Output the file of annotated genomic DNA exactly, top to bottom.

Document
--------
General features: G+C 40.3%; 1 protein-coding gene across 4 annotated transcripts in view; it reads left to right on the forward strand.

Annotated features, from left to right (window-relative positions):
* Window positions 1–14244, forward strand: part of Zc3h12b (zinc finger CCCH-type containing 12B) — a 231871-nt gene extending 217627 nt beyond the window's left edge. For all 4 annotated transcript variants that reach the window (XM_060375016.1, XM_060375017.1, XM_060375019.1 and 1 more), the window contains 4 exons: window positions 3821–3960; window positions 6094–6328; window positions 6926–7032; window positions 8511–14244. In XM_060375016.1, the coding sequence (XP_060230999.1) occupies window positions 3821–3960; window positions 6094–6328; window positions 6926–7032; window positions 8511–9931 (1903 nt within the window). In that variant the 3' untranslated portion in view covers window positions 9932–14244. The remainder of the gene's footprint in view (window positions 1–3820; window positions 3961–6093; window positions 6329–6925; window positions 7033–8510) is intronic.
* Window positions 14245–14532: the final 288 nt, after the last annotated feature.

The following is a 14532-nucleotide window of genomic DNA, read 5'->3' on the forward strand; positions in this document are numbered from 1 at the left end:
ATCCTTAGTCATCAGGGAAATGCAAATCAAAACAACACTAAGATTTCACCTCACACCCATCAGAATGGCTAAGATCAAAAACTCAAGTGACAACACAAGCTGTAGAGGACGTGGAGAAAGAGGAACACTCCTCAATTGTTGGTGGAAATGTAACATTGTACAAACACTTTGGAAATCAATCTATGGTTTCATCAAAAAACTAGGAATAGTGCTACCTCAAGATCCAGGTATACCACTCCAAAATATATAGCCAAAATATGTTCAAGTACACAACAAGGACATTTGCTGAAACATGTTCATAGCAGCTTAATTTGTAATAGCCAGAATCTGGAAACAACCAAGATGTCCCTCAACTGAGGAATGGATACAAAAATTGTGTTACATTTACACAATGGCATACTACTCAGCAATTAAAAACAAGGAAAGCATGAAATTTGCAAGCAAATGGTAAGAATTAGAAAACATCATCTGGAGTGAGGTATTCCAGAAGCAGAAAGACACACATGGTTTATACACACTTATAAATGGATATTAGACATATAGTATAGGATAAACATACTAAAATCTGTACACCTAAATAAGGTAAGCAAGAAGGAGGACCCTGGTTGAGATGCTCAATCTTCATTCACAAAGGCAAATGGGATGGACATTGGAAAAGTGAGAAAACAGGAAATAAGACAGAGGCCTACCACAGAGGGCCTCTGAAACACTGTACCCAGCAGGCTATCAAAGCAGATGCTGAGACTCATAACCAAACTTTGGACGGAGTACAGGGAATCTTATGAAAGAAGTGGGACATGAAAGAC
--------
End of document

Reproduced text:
General features: G+C 40.3%; 1 protein-coding gene across 4 annotated transcripts in view; it reads left to right on the forward strand.

Annotated features, from left to right (window-relative positions):
* Window positions 1–14244, forward strand: part of Zc3h12b (zinc finger CCCH-type containing 12B) — a 231871-nt gene extending 217627 nt beyond the window's left edge. For all 4 annotated transcript variants that reach the window (XM_060375016.1, XM_060375017.1, XM_060375019.1 and 1 more), the window contains 4 exons: window positions 3821–3960; window positions 6094–6328; window positions 6926–7032; window positions 8511–14244. In XM_060375016.1, the coding sequence (XP_060230999.1) occupies window positions 3821–3960; window positions 6094–6328; window positions 6926–7032; window positions 8511–9931 (1903 nt within the window). In that variant the 3' untranslated portion in view covers window positions 9932–14244. The remainder of the gene's footprint in view (window positions 1–3820; window positions 3961–6093; window positions 6329–6925; window positions 7033–8510) is intronic.
* Window positions 14245–14532: the final 288 nt, after the last annotated feature.

The following is a 14532-nucleotide window of genomic DNA, read 5'->3' on the forward strand; positions in this document are numbered from 1 at the left end:
ATCCTTAGTCATCAGGGAAATGCAAATCAAAACAACACTAAGATTTCACCTCACACCCATCAGAATGGCTAAGATCAAAAACTCAAGTGACAACACAAGCTGTAGAGGACGTGGAGAAAGAGGAACACTCCTCAATTGTTGGTGGAAATGTAACATTGTACAAACACTTTGGAAATCAATCTATGGTTTCATCAAAAAACTAGGAATAGTGCTACCTCAAGATCCAGGTATACCACTCCAAAATATATAGCCAAAATATGTTCAAGTACACAACAAGGACATTTGCTGAAACATGTTCATAGCAGCTTAATTTGTAATAGCCAGAATCTGGAAACAACCAAGATGTCCCTCAACTGAGGAATGGATACAAAAATTGTGTTACATTTACACAATGGCATACTACTCAGCAATTAAAAACAAGGAAAGCATGAAATTTGCAAGCAAATGGTAAGAATTAGAAAACATCATCTGGAGTGAGGTATTCCAGAAGCAGAAAGACACACATGGTTTATACACACTTATAAATGGATATTAGACATATAGTATAGGATAAACATACTAAAATCTGTACACCTAAATAAGGTAAGCAAGAAGGAGGACCCTGGTTGAGATGCTCAATCTTCATTCACAAAGGCAAATGGGATGGACATTGGAAAAGTGAGAAAACAGGAAATAAGACAGAGGCCTACCACAGAGGGCCTCTGAAACACTGTACCCAGCAGGCTATCAAAGCAGATGCTGAGACTCATAACCAAACTTTGGACGGAGTACAGGGAATCTTATGAAAGAAGTGGGACATGAAAGAC